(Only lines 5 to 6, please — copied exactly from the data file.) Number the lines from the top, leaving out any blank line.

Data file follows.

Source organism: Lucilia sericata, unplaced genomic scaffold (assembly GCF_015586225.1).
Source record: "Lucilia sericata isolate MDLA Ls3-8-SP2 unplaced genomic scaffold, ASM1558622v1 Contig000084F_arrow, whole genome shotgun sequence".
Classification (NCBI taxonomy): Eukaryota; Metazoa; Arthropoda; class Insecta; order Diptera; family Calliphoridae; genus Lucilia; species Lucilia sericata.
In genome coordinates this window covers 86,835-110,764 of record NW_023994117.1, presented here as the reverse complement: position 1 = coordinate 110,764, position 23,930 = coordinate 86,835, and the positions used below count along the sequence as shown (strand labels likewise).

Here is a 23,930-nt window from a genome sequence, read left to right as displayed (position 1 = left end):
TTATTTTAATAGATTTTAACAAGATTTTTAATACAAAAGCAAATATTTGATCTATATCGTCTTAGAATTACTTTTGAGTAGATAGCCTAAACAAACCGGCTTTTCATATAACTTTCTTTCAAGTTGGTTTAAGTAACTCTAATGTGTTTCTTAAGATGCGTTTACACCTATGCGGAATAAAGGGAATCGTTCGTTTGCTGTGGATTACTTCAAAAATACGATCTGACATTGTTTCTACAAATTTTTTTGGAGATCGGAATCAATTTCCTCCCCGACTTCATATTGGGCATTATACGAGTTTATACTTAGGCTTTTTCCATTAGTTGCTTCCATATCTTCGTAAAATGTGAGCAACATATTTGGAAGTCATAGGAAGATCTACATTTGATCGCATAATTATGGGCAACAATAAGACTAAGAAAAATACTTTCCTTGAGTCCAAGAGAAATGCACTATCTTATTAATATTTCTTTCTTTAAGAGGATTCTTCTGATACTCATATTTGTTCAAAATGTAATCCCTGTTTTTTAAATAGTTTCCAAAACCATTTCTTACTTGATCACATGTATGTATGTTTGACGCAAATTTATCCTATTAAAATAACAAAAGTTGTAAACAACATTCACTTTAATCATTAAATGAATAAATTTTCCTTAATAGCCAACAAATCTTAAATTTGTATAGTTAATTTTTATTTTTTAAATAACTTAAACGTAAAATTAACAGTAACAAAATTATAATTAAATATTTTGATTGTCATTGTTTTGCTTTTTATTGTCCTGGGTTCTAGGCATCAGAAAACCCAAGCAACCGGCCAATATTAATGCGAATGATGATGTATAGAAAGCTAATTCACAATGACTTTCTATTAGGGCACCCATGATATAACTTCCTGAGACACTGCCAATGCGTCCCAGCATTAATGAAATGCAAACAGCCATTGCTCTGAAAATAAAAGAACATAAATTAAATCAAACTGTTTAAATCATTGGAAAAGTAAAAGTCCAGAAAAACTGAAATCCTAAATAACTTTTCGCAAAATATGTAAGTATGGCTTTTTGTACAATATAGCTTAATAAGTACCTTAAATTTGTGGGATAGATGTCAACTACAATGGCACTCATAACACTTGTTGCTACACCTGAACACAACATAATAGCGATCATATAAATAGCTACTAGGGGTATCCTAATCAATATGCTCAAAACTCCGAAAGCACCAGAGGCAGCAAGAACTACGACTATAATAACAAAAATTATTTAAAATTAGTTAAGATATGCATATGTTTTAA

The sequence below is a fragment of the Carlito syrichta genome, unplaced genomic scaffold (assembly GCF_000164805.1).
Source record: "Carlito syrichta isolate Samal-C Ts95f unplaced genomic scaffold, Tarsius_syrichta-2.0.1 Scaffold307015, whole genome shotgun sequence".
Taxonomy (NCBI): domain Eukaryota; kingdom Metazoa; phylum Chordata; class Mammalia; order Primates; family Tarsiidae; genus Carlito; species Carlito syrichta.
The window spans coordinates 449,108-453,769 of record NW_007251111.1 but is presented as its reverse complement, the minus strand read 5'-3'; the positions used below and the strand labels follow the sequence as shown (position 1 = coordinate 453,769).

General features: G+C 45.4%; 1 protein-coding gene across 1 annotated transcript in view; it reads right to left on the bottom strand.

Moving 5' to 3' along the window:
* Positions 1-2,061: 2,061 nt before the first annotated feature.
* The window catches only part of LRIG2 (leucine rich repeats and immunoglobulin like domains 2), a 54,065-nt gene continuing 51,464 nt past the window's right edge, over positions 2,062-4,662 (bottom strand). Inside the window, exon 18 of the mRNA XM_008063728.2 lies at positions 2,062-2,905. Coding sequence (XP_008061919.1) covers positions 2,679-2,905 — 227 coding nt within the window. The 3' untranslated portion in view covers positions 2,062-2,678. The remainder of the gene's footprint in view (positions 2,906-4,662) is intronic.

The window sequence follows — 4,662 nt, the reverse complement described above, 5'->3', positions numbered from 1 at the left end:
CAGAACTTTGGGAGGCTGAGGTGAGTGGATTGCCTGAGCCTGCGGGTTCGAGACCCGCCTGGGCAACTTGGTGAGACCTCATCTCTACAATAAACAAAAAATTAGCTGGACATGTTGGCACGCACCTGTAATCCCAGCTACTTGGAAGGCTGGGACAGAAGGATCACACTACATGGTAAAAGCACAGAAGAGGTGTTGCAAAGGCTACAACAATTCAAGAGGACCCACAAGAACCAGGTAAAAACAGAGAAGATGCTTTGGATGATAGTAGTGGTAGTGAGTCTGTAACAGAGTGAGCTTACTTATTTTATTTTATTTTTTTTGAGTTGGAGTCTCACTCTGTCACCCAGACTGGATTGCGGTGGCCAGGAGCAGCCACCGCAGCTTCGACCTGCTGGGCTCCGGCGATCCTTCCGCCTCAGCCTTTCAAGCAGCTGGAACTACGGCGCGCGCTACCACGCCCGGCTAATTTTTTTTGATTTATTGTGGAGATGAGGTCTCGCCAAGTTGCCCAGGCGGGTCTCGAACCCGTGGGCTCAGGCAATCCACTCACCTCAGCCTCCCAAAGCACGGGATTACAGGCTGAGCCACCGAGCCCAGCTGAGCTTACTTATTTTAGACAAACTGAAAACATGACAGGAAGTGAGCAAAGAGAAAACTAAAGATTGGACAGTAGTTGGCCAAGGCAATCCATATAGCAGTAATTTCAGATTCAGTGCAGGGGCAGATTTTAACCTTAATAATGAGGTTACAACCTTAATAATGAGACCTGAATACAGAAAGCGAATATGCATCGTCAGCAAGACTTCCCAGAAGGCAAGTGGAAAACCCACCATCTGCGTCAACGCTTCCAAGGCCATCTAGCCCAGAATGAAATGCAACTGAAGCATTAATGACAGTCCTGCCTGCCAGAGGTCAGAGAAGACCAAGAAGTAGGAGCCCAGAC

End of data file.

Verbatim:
Here is a 23,930-nt window from a genome sequence, read left to right as displayed (position 1 = left end):
TTATTTTAATAGATTTTAACAAGATTTTTAATACAAAAGCAAATATTTGATCTATATCGTCTTAGAATTACTTTTGAGTAGATAGCCTAAACAAACCGGCTTTTCATATAACTTTCTTTCAAGTTGGTTTAAGTAACTCTAATGTGTTTCTTAAGATGCGTTTACACCTATGCGGAATAAAGGGAATCGTTCGTTTGCTGTGGATTACTTCAAAAATACGATCTGACATTGTTTCTACAAATTTTTTTGGAGATCGGAATCAATTTCCTCCCCGACTTCATATTGGGCATTATACGAGTTTATACTTAGGCTTTTTCCATTAGTTGCTTCCATATCTTCGTAAAATGTGAGCAACATATTTGGAAGTCATAGGAAGATCTACATTTGATCGCATAATTATGGGCAACAATAAGACTAAGAAAAATACTTTCCTTGAGTCCAAGAGAAATGCACTATCTTATTAATATTTCTTTCTTTAAGAGGATTCTTCTGATACTCATATTTGTTCAAAATGTAATCCCTGTTTTTTAAATAGTTTCCAAAACCATTTCTTACTTGATCACATGTATGTATGTTTGACGCAAATTTATCCTATTAAAATAACAAAAGTTGTAAACAACATTCACTTTAATCATTAAATGAATAAATTTTCCTTAATAGCCAACAAATCTTAAATTTGTATAGTTAATTTTTATTTTTTAAATAACTTAAACGTAAAATTAACAGTAACAAAATTATAATTAAATATTTTGATTGTCATTGTTTTGCTTTTTATTGTCCTGGGTTCTAGGCATCAGAAAACCCAAGCAACCGGCCAATATTAATGCGAATGATGATGTATAGAAAGCTAATTCACAATGACTTTCTATTAGGGCACCCATGATATAACTTCCTGAGACACTGCCAATGCGTCCCAGCATTAATGAAATGCAAACAGCCATTGCTCTGAAAATAAAAGAACATAAATTAAATCAAACTGTTTAAATCATTGGAAAAGTAAAAGTCCAGAAAAACTGAAATCCTAAATAACTTTTCGCAAAATATGTAAGTATGGCTTTTTGTACAATATAGCTTAATAAGTACCTTAAATTTGTGGGATAGATGTCAACTACAATGGCACTCATAACACTTGTTGCTACACCTGAACACAACATAATAGCGATCATATAAATAGCTACTAGGGGTATCCTAATCAATATGCTCAAAACTCCGAAAGCACCAGAGGCAGCAAGAACTACGACTATAATAACAAAAATTATTTAAAATTAGTTAAGATATGCATATGTTTTAA